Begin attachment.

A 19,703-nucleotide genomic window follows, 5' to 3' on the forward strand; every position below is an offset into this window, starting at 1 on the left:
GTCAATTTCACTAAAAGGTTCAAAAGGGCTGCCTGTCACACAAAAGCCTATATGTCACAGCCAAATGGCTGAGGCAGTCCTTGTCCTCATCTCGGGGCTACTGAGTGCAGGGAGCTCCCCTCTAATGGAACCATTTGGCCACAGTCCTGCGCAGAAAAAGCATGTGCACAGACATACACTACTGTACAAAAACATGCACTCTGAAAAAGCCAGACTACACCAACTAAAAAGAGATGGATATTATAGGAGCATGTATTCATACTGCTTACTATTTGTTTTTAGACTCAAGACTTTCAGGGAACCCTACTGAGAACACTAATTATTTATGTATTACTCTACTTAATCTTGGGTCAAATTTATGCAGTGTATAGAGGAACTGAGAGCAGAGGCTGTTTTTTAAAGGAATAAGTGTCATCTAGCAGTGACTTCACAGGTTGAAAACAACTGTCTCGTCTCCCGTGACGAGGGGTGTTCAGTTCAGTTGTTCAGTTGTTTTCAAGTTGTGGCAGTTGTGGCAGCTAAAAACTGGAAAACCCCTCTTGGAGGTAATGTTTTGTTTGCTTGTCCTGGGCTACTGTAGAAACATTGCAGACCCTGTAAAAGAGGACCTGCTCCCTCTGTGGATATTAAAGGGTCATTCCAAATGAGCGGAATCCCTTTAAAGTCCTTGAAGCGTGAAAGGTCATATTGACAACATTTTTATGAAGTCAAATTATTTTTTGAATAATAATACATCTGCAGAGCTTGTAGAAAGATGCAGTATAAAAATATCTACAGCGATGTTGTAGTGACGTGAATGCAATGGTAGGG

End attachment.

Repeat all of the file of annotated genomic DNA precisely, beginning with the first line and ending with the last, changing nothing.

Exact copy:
A 19,703-nucleotide genomic window follows, 5' to 3' on the forward strand; every position below is an offset into this window, starting at 1 on the left:
GTCAATTTCACTAAAAGGTTCAAAAGGGCTGCCTGTCACACAAAAGCCTATATGTCACAGCCAAATGGCTGAGGCAGTCCTTGTCCTCATCTCGGGGCTACTGAGTGCAGGGAGCTCCCCTCTAATGGAACCATTTGGCCACAGTCCTGCGCAGAAAAAGCATGTGCACAGACATACACTACTGTACAAAAACATGCACTCTGAAAAAGCCAGACTACACCAACTAAAAAGAGATGGATATTATAGGAGCATGTATTCATACTGCTTACTATTTGTTTTTAGACTCAAGACTTTCAGGGAACCCTACTGAGAACACTAATTATTTATGTATTACTCTACTTAATCTTGGGTCAAATTTATGCAGTGTATAGAGGAACTGAGAGCAGAGGCTGTTTTTTAAAGGAATAAGTGTCATCTAGCAGTGACTTCACAGGTTGAAAACAACTGTCTCGTCTCCCGTGACGAGGGGTGTTCAGTTCAGTTGTTCAGTTGTTTTCAAGTTGTGGCAGTTGTGGCAGCTAAAAACTGGAAAACCCCTCTTGGAGGTAATGTTTTGTTTGCTTGTCCTGGGCTACTGTAGAAACATTGCAGACCCTGTAAAAGAGGACCTGCTCCCTCTGTGGATATTAAAGGGTCATTCCAAATGAGCGGAATCCCTTTAAAGTCCTTGAAGCGTGAAAGGTCATATTGACAACATTTTTATGAAGTCAAATTATTTTTTGAATAATAATACATCTGCAGAGCTTGTAGAAAGATGCAGTATAAAAATATCTACAGCGATGTTGTAGTGACGTGAATGCAATGGTAGGG